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Toledo, Ohio & Lake Erie

The Press Newspaper

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A curfew for minors in Oregon will be on the General Election ballot on November 8.

Oregon City Council on Monday voted 5-2 against the curfew for a second time. On March 21, council voted 5-2 against the curfew. Councilwomen Sandy Bihn and Kathleen Pollauf voted in favor of the curfew both times.

The curfew would prohibit all minors from being in any public place between 12 a.m. and 6 a.m., with some exceptions. Anyone under the age of 18 is considered a minor. Minors who would violate the provisions of the curfew would be dealt with in accordance with Juvenile Court law and procedure. Any parent, guardian or other adult having the legal care and custody of minors violating the curfew will be fined $150 for each offense.

Following the March 21 council meeting, block watch groups, who have been pushing for the curfew since last year, circulated petitions to get the initiative on the ballot. The completed petitions were submitted to the Lucas County Board of Elections, where they were certified as valid. The required number of valid signatures needed was 1,063. The number of valid signatures verified by the board of elections was 1,370.

As per the city charter, the proposal went before Oregon City Council for another vote, which occurred on July 25. Following the 5-2 vote, council voted unanimously to authorize the clerk of council to forward a copy of the ordinance to the board of elections so that the initiative could be placed on the November ballot.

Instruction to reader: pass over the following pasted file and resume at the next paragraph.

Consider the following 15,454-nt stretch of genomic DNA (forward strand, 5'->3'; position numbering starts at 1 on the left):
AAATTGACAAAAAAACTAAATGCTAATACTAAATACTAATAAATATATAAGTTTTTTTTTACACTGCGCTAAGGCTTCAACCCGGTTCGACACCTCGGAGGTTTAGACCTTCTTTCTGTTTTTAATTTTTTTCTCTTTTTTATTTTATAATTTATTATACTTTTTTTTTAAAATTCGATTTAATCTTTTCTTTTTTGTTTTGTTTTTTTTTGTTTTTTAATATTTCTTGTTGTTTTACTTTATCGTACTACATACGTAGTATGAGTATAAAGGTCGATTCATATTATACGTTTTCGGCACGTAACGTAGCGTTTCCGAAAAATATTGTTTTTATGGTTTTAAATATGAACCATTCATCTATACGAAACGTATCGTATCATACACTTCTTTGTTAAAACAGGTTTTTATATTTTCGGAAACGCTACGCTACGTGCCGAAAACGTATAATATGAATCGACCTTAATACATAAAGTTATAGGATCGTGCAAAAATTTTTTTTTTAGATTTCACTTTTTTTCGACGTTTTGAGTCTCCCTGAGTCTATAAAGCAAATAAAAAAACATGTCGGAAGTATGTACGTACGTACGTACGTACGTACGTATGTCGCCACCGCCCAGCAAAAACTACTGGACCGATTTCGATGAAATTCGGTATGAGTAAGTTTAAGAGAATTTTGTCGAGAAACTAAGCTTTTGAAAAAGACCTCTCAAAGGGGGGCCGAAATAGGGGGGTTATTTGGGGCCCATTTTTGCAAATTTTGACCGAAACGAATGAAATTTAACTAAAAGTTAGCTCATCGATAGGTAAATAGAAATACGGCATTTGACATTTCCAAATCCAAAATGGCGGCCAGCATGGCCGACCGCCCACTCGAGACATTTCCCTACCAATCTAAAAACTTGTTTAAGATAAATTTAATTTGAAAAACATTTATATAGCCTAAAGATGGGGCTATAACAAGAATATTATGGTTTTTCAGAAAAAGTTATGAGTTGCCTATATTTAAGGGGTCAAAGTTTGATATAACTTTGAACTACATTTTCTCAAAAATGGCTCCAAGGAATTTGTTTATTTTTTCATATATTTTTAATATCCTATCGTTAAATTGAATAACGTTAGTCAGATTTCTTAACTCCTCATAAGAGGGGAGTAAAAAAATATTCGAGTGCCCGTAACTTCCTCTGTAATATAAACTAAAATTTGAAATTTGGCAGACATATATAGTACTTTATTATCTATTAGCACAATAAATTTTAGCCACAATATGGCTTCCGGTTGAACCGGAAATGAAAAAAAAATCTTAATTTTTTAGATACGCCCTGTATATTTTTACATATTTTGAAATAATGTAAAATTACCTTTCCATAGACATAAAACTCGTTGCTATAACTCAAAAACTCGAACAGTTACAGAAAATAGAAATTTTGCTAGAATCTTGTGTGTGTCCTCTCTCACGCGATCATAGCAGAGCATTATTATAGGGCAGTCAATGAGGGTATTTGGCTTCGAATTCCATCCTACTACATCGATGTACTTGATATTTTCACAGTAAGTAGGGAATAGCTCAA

Members of block watch groups had promoted the curfew at two Safety Committee meetings. They believe it is needed to deter juvenile crime in their neighborhoods

In response, police have beefed up road patrols in those areas, and have posted signs that restrict attendance at some parks.

Supporters of the curfew hope it will deter such crimes as loitering, ransacking vehicles, theft, fighting, vandalism, trespassing, littering, congregating on street corners, parks and yards, egging vehicles and houses, and toilet papering. Areas that are having issues include neighborhoods off Starr, Navarre, Woodville, Wheeling, Pickle and Coy.

The curfew has the support of Oregon’s police unions, including the Oregon F.O.P. Command Officer’s Union and the Oregon Police Patrolman’s Association.

Mayor Mike Seferian, who opposes the curfew, said he doesn’t believe it would reduce juvenile crime. He also said a curfew would punish youths who are not doing anything wrong.

“I tend to believe it will have little effect on break-ins and whatever crimes are going on.”

Surrounding communities that have a curfew for minors include Northwood, Toledo, Genoa, Pemberville, Walbridge, Rossford, Port Clinton and Sandusky.

 

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